To be kept in mind is the fact that free brushes were distributed among the children during the programme, and that this might have helped the children to overcome the reasons viz. cost factor, due to which they were using substitutes.

Baseline assessment revealed that the percentage of children in the study group naturally practicing less than or equal to 3 times sugar exposures per day increased significantly at follow-up. The percentage of children practicing 4 and 5 times a day sugar exposure decreased consequently.

The percentage of children in the study group having the correct knowledge about the aetiology of dental caries and knowledge about plaque and positive attitude towards treatment for dental caries increased. None of the children at baseline had any knowledge regarding fluoride. At follow-up, an increase was observed in the percentage of children in the study group having the correct knowledge in this regard which was found to be statistically significant.

The improvement in KAP following oral health education has also been reported by other studies. [9],[10],[11]

Following the oral health education programme, the children in the study group improved their brushing efficiency. Consequently, the oral hygiene improved leading to enhanced gingival health. Majority of studies with short follow-up periods showed significant improvements in plaque levels. The evidence from the studies suggested that simple instruction in oral hygiene could alter peoples' behaviour in the short term. [10],[11],[12],[13],[14],[22]

With regard to the dental caries status at follow up, negative increments were recorded in dft and dfs of the study group. Though small, these negative increments gain significance in view of the fact that in the control group the dft and dfs in both the age group increased from the baseline values. The mean DMFT value in both the younger and older children of the study group had decreased when compared to baseline of the respective groups. These negative increments are important in view of the fact that in the control group, the DMFT in both the age groups increased from the baseline value. In the present study, the factor which may have led to the caries reduction could be the use of fluoridated toothpaste with improved tooth brushing efficiency being a contributing factor.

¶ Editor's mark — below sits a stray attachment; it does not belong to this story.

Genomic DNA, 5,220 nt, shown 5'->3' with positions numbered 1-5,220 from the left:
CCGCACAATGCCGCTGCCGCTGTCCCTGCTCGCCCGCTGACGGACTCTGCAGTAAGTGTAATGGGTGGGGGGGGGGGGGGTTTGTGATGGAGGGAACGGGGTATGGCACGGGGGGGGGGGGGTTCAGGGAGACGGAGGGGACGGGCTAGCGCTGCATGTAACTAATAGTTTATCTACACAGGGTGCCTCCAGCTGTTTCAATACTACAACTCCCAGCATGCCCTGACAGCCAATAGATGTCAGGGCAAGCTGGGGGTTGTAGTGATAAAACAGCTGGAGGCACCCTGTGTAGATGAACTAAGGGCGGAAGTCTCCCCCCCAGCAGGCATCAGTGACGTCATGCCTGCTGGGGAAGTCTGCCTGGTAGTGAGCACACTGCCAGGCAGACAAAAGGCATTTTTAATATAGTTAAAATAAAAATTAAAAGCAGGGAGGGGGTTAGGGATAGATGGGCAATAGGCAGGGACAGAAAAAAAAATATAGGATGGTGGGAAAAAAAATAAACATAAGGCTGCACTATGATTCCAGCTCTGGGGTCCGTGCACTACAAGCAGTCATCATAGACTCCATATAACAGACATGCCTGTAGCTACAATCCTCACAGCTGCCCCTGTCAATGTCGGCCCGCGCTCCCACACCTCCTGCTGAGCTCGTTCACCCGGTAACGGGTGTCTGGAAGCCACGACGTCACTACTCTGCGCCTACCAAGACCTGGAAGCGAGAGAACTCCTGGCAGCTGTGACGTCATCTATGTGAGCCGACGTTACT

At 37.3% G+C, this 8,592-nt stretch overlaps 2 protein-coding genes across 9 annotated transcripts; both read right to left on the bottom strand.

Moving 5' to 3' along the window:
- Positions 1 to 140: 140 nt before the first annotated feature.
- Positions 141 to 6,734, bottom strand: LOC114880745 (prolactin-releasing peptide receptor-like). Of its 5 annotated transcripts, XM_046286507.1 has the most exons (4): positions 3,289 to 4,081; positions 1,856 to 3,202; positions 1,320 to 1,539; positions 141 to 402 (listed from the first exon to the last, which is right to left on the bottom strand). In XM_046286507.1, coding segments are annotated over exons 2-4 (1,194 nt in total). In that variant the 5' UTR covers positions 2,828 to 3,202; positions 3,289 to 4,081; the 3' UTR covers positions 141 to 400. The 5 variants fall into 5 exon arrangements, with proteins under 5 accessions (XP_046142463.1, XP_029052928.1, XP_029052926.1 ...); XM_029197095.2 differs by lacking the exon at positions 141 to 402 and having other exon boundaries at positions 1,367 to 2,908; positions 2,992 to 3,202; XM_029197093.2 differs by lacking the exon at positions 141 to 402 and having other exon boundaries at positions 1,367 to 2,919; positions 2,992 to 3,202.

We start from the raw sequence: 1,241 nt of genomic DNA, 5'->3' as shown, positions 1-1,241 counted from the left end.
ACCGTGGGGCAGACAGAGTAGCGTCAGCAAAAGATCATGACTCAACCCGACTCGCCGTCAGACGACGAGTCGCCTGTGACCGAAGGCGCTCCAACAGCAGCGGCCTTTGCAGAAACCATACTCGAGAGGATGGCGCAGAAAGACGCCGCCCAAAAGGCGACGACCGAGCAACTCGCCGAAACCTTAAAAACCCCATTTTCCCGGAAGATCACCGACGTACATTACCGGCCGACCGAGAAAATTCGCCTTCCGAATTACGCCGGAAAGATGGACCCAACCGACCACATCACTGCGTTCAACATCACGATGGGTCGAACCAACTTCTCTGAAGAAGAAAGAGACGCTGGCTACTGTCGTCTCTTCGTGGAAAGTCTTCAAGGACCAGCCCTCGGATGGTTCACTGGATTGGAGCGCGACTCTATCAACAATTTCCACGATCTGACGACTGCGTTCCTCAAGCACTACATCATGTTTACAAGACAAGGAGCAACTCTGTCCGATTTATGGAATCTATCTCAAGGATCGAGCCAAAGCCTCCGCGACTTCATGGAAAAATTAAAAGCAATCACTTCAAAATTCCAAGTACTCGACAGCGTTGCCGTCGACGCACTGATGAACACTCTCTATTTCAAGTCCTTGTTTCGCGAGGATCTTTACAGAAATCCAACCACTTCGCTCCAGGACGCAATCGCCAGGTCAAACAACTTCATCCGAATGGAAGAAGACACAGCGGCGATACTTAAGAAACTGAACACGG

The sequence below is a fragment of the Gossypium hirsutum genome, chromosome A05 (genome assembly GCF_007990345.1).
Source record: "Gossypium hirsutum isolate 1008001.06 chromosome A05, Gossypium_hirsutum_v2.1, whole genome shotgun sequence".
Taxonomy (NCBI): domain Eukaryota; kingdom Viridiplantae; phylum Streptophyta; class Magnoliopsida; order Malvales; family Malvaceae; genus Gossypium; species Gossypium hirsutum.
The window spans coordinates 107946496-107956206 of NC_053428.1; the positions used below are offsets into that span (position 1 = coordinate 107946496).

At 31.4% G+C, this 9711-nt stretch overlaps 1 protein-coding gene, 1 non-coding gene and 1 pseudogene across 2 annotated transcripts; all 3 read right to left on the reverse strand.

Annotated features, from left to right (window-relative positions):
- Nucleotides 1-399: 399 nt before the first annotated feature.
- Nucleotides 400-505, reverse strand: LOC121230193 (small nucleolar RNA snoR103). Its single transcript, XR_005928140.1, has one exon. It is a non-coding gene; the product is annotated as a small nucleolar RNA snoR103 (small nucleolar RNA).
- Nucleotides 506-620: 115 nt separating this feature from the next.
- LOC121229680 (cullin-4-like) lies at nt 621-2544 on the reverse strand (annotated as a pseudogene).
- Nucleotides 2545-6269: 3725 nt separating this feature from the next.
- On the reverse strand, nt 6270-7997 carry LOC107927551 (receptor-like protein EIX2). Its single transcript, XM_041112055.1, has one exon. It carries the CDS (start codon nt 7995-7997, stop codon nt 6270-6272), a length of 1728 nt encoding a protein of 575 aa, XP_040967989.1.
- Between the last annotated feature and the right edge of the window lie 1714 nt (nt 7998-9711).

Limitations

KAP towards oral health was assessed through personal interviews conducted by the investigator. This method of data collection has certain limitations. With respect to dental knowledge, oral hygiene habits and consumption of healthy foods, over reporting has to be assumed whereas under reporting has to be considered as regards the consumption of sugar, sweets, and sugary drinks. Overall, the interview method gives an overview of the KAP at the population level. The education programme of the present study did not include parents; it is believed the parental involvement in future programmes aimed at establishing or altering dental health behaviour would positively influence the outcome of the programme. Long-term follow-up of the programme needs to be conducted to evaluate the long-term impact of the programme on oral health practices. The effects of culture and socioeconomic status on the oral health knowledge and practices should also be investigated in future.


   Conclusion Top


This programme aimed at making children aware and responsible for their own dental health and at enabling the children to develop appropriate skills and practices to prevent dental disease. Instillation of positive values and attitudes about dental health in the children was also attempted. The results of the present study support implementation of similar programmes in schools and the contention that schoolteachers are suitable personnel for imparting dental health education to school children on a regular basis. In India and other developing countries, with limited manpower and resources, this skilled and competent workforce offers a viable and economical alternative which has till date been underutilized. In conclusion, it is recommended that age appropriate dental health education material for imparting oral health education to children should be integrated into the academic curriculum in schools and dental health education in schools should be made compulsory.

Financial support and sponsorship

Nil.

Conflicts of interest

There are no conflicts of interest.

 
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    Tables